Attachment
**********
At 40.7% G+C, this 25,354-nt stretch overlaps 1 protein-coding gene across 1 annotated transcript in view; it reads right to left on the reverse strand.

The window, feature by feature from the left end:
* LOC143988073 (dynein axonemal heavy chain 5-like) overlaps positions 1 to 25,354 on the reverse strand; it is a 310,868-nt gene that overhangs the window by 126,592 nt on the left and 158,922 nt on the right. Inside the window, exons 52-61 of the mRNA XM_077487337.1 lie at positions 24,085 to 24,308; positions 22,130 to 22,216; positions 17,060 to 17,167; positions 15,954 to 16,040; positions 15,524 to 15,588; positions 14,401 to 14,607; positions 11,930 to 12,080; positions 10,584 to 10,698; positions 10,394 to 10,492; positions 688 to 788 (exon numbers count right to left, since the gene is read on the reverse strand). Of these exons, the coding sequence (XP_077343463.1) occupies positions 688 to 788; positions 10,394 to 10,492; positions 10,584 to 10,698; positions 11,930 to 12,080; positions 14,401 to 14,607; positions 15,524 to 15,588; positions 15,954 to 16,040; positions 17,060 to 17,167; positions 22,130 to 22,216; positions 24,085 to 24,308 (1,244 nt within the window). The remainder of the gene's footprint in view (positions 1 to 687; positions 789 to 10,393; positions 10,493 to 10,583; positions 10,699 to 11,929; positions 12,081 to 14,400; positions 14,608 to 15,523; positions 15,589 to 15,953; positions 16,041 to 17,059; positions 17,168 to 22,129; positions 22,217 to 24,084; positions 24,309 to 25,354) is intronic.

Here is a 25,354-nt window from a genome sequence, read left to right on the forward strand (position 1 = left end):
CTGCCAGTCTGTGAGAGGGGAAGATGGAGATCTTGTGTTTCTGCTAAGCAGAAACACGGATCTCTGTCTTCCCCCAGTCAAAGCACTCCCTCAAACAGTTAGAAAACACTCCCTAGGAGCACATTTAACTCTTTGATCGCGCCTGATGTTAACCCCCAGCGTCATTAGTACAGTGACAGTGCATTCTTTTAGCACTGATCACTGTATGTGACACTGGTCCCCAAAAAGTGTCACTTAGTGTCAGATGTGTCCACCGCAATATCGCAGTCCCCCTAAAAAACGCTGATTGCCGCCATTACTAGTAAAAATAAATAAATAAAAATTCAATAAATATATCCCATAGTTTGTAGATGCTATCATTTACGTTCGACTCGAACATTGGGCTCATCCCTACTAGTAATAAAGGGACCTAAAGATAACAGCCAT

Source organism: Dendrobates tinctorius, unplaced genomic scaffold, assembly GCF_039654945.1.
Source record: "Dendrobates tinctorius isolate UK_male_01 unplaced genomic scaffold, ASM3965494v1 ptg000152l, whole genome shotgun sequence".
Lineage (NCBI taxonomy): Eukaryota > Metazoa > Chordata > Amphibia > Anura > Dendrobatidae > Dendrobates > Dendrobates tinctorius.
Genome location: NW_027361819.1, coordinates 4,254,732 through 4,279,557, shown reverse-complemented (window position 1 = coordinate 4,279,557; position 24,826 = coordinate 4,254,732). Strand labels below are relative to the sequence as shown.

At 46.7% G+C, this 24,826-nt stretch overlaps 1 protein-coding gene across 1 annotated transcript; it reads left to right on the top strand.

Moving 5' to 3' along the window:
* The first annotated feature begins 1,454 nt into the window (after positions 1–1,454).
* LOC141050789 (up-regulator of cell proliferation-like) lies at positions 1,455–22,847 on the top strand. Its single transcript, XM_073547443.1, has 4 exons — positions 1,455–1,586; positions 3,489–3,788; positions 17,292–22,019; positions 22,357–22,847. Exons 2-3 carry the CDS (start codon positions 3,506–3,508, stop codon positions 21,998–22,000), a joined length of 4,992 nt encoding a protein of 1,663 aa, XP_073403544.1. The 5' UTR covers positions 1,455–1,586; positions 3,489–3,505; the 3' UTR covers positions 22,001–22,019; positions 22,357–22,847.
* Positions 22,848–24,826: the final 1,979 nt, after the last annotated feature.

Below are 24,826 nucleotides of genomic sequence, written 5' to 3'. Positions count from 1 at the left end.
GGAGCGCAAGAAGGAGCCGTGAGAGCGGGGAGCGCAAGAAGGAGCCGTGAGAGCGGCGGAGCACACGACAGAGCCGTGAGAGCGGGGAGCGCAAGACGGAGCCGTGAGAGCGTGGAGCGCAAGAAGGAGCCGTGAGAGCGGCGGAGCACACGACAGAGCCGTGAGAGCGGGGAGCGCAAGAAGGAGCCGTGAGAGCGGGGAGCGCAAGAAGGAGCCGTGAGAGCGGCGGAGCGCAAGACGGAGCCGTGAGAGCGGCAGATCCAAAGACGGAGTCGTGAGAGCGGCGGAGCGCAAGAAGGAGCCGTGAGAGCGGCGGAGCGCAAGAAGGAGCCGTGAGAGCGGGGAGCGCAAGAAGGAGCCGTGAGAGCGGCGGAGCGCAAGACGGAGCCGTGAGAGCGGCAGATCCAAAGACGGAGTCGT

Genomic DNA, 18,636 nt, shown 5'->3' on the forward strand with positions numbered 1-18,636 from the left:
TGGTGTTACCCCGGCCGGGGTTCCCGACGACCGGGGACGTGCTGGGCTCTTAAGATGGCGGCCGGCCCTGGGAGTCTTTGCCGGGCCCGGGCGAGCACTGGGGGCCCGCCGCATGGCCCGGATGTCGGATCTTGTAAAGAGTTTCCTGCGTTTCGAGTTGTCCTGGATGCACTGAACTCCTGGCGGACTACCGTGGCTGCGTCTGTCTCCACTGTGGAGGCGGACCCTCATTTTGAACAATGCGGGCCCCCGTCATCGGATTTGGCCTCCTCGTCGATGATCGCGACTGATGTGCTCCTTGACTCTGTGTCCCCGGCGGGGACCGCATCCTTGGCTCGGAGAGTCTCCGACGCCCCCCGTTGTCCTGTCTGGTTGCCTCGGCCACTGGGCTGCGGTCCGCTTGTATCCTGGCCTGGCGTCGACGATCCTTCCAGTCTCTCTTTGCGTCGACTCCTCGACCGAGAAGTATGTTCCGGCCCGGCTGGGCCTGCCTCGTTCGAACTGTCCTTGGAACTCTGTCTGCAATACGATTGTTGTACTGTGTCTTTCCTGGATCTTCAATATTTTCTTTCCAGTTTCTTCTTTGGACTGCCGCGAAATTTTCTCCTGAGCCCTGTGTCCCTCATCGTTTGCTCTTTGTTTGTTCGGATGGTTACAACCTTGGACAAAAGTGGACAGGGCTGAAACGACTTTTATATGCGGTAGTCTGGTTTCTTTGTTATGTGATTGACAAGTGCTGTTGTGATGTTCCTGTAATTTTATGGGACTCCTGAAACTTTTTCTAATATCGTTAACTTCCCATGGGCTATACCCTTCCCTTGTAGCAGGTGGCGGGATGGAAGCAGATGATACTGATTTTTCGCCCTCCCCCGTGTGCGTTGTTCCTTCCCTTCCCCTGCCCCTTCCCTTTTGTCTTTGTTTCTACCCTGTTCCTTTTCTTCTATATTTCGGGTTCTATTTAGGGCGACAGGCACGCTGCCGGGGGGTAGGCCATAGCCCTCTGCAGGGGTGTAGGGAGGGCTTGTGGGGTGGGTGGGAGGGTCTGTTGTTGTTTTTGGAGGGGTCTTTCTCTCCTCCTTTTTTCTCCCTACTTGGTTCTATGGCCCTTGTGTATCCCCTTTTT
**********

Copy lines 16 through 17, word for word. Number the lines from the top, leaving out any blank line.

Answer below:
GGAGCGCAAGAAGGAGCCGTGAGAGCGGGGAGCGCAAGAAGGAGCCGTGAGAGCGGCGGAGCACACGACAGAGCCGTGAGAGCGGGGAGCGCAAGACGGAGCCGTGAGAGCGTGGAGCGCAAGAAGGAGCCGTGAGAGCGGCGGAGCACACGACAGAGCCGTGAGAGCGGGGAGCGCAAGAAGGAGCCGTGAGAGCGGGGAGCGCAAGAAGGAGCCGTGAGAGCGGCGGAGCGCAAGACGGAGCCGTGAGAGCGGCAGATCCAAAGACGGAGTCGTGAGAGCGGCGGAGCGCAAGAAGGAGCCGTGAGAGCGGCGGAGCGCAAGAAGGAGCCGTGAGAGCGGGGAGCGCAAGAAGGAGCCGTGAGAGCGGCGGAGCGCAAGACGGAGCCGTGAGAGCGGCAGATCCAAAGACGGAGTCGT

Genomic DNA, 18,636 nt, shown 5'->3' on the forward strand with positions numbered 1-18,636 from the left: